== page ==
As President Joe Biden visits Israel this week, a battle is being waged in U.S. court over the sales of ice cream in the West Bank.
North Jersey-based Unilever is being sued by Ben & Jerry’s after reaching an agreement to sell the ice cream in the disputed area against the wishes of the ice cream maker.
The lawsuit is the latest in a year long battle between the two after Ben & Jerry’s announced in July 2021 that it would no longer do business in settlements in occupied Palestinian territory saying it was “inconsistent with our values.” The Vermont company cited humåan rights violations and “an occupation most nations view as illegal” when the announcement was made last year.
The disagreement between the two was re-energized after Unilever announced on June 29 that it had sold its Ben & Jerry’s business interests in Israel to Avi Zinger, the owner of American Quality Products Ltd (AQP), the current Israel-based licensee. According to the company with offices in Englewood Cliffs, the new business arrangement follows a Unilever review of Ben & Jerry’s in Israel after the brand and its independent Board announced last year its decision to discontinue sales of its ice cream in the West Bank.
“Unilever has used the opportunity of the past year to listen to perspectives on this complex and sensitive matter and believes this is the best outcome for Ben & Jerry’s in Israel,” according to the company in a press statement announcing the agreement. “The review included extensive consultation over several months, including with the Israeli government.”
Gottheimer Supports Unilever
One of those supporting Unilever is Rep. Josh Gottheimer, who had had denounced Ben & Jerry’s decision to stop sales as participating in the “antisemitic Boycott Divestment Sanctions (BDS) movement…a big win in the global fight against the BDS movement that targets pro-Israel and Jewish organizations around the world.”
The new arrangement will allow Ben & Jerry’s to be sold under its Hebrew and Arabic names throughout Israel and the West Bank under the full ownership of its current licensee.
“We look forward to continuing to make a positive contribution to Israel’s economy and society for many decades to come, and hope that Israelis and Palestinians can reach a peaceful resolution of their conflict,” the company said in its release
Ben & Jerry’s Social Mission
At issue in the disagreement is that under the terms of Unilever’s acquisition agreement of Ben & Jerry’s in 2000, Ben & Jerry’s and its independent board were granted rights to take decisions about its social mission. But Unilever officials noted the company “reserved primary responsibility for financial and operational decisions and therefore has the right to enter this arrangement.”
In a complaint filed in U.S. District Court in Manhattan July 5, the company said Unilever’s decision violated a 2000 merger agreement about its social missions. When the decision was announced last year, the ice cream makers explained that they were discounting sales in the Occupied Palestinian Territory due to it being “inconsistent with our values.”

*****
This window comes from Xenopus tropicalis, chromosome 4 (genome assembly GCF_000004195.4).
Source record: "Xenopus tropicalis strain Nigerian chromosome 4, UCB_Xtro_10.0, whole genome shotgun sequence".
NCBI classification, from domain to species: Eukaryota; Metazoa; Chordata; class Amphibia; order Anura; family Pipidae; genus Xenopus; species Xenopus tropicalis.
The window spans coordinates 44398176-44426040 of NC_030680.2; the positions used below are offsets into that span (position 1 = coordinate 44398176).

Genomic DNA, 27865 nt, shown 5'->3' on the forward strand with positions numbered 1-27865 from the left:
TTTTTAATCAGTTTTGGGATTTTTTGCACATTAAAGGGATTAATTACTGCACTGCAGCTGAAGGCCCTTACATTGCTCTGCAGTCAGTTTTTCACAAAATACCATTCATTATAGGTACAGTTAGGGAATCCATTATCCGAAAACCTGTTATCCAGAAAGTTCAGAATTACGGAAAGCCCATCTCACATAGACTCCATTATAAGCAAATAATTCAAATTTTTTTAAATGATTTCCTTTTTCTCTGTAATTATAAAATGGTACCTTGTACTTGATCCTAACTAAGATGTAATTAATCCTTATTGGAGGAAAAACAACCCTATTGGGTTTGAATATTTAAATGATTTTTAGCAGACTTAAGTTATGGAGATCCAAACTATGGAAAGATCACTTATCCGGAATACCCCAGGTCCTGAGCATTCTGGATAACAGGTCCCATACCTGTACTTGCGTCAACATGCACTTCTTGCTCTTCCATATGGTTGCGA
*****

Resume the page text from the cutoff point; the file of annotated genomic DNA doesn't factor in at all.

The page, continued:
Sales were stopped last year in the West Bank territory occupied by Israel since the Six Day war in 1967 at the behest of the Ben & Jerry’s Board. Israel’s government sees the occupied territories as part of its economy and any efforts to boycott business in the areas are seen as applying to the country. Stopping sales of the ice cream in the occupied territories would have ended sales throughout Israel.
Ben & Jerry’s explain that “we’re a values-led company with a long history of advocating for human rights, and economic and social justice. We believe it is inconsistent with our values for our product to be present within an internationally recognised illegal occupation.”
Issue Now in Court
In the lawsuit, Ben & Jerry’s said that Unilever had publicly recognized the brand’s right to make decisions about its social mission but then “abruptly reversed course.”
A judge denied Ben & Jerry’s application for a temporary restraining order but ordered Unilever to show cause by July 14 for why a preliminary injunction should not be issued.
When the deal was announced, Unilever stated that it “rejects completely and repudiates unequivocally any form of discrimination or intolerance. Antisemitism has no place in any society. We have never expressed any support for the (BDS) movement and have no intention of changing that position.”
Gottheimer, whose 5th Congressional District includes Unilever headquarters, had previously called on the company to reconsider its “wrong and misguided decision” to fuel efforts to single-out and undermine Israel.
“I will always oppose the BDS movement and its antisemitic and discriminatory efforts to target our key ally, Israel. That’s why I fought back against Ben & Jerry’s biased decision to boycott Israel,” said Gottheimer. “Although Unilever has not always made the right decisions regarding the antisemitic actions of its subsidiary, Ben & Jerry’s, I welcome the sale of its Israeli operations, finally putting an end to their support of the BDS movement.”
Previously, Gottheimer wrote to the CEO of Unilever expressing strong disappointment with Ben & Jerry’s decision to not do business in the West Bank and East Jerusalem. The State of New Jersey then announced plans to divest investments from Unilever, based on the 2016 state law that prohibits the investment of state pension funds in businesses that engage in boycotts of Israel.
“For far too long, Ben & Jerry’s has participated in the antisemitic BDS movement with their decision to not do business in the West Bank and East Jerusalem,” said the Congressman. “The news is a great win in the fight against antisemitism and biased boycotts undermining Israel.”